From the client’s perspective, it’s important to attend at the free initial consultation prepared. What can you do to prepare? Here are a few tips:

  • Arrive on time, or early. Don’t be late. If you’re going to late, call or email ahead so that the lawyer can best manage their time/schedule. The lawyer you’re meeting is likely busy and doesn’t want to cut your meeting short.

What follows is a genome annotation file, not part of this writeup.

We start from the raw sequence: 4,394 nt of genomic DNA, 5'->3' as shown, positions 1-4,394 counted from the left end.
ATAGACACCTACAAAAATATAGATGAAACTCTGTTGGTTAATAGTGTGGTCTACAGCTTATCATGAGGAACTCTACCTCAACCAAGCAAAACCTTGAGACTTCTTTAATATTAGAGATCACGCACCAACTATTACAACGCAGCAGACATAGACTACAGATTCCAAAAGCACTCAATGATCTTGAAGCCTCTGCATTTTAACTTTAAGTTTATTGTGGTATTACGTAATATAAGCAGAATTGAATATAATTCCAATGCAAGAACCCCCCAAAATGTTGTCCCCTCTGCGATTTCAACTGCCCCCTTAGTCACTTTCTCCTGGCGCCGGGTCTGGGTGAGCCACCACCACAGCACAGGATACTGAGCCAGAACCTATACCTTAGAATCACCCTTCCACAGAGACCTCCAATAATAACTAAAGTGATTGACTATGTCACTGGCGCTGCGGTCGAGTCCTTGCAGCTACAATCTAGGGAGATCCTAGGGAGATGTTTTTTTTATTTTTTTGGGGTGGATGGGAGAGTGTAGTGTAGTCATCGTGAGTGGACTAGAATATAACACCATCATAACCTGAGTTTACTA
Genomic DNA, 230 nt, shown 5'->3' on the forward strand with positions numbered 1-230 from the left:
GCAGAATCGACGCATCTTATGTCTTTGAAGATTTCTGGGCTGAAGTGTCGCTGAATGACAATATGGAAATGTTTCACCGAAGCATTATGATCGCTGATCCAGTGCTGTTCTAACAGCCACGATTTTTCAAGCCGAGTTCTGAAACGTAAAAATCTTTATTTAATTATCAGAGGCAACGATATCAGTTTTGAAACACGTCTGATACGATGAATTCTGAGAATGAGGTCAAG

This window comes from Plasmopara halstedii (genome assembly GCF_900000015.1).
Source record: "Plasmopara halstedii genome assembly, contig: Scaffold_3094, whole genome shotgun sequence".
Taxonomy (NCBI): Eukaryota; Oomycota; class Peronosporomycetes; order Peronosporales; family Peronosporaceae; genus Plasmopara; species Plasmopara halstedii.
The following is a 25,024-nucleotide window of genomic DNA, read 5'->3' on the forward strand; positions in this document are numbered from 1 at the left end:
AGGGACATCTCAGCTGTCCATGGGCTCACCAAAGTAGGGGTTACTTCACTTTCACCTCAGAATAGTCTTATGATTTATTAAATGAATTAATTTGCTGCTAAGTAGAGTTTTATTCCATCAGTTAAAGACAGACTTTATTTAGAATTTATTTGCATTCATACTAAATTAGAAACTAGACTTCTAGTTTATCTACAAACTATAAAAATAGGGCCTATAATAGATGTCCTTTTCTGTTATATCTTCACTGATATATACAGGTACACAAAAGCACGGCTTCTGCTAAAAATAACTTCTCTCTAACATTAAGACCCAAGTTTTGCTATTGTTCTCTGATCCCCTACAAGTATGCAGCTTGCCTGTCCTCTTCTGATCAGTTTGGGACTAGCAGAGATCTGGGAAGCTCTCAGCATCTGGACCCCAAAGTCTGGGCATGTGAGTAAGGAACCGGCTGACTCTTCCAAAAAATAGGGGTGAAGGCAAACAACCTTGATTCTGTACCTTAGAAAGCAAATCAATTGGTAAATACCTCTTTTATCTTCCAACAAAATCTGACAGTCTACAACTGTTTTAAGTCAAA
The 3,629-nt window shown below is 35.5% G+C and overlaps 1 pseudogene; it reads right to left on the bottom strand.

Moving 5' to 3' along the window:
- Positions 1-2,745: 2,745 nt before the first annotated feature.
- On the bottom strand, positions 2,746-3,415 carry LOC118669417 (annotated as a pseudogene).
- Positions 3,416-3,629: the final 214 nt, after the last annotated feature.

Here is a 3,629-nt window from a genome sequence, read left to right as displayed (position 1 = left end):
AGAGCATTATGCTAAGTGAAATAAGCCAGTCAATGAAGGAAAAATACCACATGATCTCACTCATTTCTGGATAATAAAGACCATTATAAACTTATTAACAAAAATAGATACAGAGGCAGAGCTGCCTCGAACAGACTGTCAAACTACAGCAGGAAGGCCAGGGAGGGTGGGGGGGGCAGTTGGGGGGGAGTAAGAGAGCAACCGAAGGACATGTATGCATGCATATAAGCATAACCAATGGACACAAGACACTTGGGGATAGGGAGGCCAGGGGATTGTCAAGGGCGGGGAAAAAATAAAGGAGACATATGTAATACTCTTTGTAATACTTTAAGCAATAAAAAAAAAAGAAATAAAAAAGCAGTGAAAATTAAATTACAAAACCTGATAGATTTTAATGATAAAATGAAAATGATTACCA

• Bring any and all documents you have in relation to your claim. Anything you have from the police, doctors, insurers, hospital, photos, accountants, any letters, names/contact information of any witnesses, video from your phone etc. Anything you have in relation to the claim, even if you think it’s not important/relevant, BRING IT TO YOUR MEETING! Even if what you have to bring is 4 bankers’s boxes in size… It doesn’t matter. The more you bring, the more the lawyer has to see and the more s/he will be able to understand your case. The more the lawyer understands about your case, the more s/he will be able to help you out at that initial consultation. Forgetting critical documents at home is not helpful for either the client or the lawyer. It will likely result in a waste of everyone’s time.bL_February_2016.indd